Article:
: First, I engage Del McWhorter's confessional voice in the context of her thought and emphasize her claim that even "objective knowledge" often has an indirectly confessional aspect. Second, I give an account of the value of historicity and genealogy in McWhorter's understanding of knowing and subjectivity. Third, I address her reconfiguration of the subjectivity of desiring by prioritizing pleasure in the project of "becoming truly gay." Finally, I assess the meaning of her phrase, "straying afield from myself.".
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  32.  4
    Charles E. Scott (1995). On Originating and Presenting Another Time. Epoché: A Journal for the History of Philosophy 3 (1/2):25-42.
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  33.  13
    Charles E. Scott (2007). Pharmacological Ethics. Research in Phenomenology 37 (2):239-253.
    An engagement with Derrida's "Plato's Pharmacy." The paper addresses: where wordless things exist , Derrida's presentation of what he calls true morality , the son's replacement of the father in writing, , and "pharmacological therapeia ." The paper ends with an account of "sensible awareness" and the ways in which the functions of cultural sensibility both confirm and show limits in Derrida's pharmacological practices. The paper throughout addresses issues basic to how people live in the context of a pharmacological disposition.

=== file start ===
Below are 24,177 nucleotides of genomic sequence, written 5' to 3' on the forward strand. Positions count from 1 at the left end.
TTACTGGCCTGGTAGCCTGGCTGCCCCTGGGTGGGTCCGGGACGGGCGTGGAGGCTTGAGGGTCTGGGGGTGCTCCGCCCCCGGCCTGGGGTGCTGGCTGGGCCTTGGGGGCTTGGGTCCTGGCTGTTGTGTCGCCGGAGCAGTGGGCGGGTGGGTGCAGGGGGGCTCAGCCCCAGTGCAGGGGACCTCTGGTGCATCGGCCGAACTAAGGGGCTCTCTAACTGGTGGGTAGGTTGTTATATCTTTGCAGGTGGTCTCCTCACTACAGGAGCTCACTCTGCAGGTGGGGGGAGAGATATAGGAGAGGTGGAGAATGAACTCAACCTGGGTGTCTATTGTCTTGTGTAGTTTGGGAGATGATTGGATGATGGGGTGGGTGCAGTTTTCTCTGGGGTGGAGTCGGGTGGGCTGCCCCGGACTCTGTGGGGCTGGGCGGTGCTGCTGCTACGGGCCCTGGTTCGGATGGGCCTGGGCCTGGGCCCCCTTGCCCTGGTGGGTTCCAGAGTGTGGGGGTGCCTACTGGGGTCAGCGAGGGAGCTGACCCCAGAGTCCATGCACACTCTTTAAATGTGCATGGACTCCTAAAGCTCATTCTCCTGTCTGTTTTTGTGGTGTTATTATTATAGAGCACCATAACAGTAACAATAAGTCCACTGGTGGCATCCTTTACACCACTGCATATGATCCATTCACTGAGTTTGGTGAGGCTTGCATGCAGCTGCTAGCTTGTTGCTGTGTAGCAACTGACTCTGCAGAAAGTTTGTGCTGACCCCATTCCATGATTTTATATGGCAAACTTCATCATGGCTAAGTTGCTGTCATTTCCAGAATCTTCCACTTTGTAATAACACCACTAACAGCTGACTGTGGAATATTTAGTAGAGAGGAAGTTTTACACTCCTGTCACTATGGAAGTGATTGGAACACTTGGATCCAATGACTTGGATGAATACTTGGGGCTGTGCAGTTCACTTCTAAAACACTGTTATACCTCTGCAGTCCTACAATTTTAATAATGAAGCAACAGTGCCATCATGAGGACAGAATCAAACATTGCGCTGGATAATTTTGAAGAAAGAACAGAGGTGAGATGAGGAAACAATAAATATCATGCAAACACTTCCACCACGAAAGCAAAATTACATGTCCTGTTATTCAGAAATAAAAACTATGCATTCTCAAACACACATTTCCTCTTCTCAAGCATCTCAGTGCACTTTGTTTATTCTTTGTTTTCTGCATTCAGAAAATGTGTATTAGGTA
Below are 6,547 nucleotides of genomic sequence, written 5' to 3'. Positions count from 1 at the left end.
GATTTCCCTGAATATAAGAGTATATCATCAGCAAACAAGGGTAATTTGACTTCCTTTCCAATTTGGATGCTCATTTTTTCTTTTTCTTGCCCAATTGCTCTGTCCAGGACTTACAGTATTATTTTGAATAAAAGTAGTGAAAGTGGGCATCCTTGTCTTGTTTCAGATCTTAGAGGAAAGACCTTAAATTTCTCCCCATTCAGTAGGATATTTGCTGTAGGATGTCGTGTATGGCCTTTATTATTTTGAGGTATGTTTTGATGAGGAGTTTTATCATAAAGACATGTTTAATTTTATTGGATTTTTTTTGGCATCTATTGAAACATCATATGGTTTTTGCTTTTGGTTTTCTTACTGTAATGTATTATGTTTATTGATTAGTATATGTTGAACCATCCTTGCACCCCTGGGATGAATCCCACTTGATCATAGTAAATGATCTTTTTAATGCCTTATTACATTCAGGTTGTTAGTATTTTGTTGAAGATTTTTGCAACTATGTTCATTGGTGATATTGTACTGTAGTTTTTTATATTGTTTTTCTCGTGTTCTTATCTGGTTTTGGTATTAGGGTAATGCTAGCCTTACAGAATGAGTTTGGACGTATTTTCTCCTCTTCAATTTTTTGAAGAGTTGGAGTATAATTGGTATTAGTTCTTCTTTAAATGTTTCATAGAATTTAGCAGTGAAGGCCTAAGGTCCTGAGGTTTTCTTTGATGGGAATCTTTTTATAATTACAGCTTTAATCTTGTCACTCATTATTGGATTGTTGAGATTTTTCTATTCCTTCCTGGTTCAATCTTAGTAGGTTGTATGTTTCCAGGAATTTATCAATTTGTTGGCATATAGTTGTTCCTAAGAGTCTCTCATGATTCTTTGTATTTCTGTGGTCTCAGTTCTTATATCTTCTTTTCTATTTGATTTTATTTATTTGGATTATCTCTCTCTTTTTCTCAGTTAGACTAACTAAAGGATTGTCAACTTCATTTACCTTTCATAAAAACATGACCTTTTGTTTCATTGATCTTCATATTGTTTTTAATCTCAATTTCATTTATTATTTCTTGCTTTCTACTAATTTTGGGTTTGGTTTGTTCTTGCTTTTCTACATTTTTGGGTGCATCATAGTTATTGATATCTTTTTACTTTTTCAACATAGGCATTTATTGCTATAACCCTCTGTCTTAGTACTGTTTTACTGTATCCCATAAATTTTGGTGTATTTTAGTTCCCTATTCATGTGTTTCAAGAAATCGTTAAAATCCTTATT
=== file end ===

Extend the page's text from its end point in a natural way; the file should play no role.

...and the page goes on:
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  34.  9
    Charles E. Scott (1995). A Reply to Jack Caputo. Research in Phenomenology 25 (1):269-272.
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  35.  10
    Charles E. Scott (1970). Heidegger and Consciousness. Southern Journal of Philosophy 8 (4):355-372.
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  36.  11
    Charles E. Scott (2001). The Gift of the Ordinary. Angelaki 6 (2):187 – 195.
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  37.  7
    Charles E. Scott (2012). Cultural Borders. Research in Phenomenology 42 (2):157-205.
    Abstract This essay is motivated by the question, how might we describe the occurrences of cultural borders? It is organized in three sections with these titles: A. Borders of Concealment and Translation; B. Attunement with Fragmented, Differential Borders; C. Metaphors, Relations of Power, Borderlands. I limit these topics by focusing primarily on cultural borders and transformations within the United States. My aims within the context of these situated accounts are to encourage greater awareness of borders as events that often have (...)
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  38.  8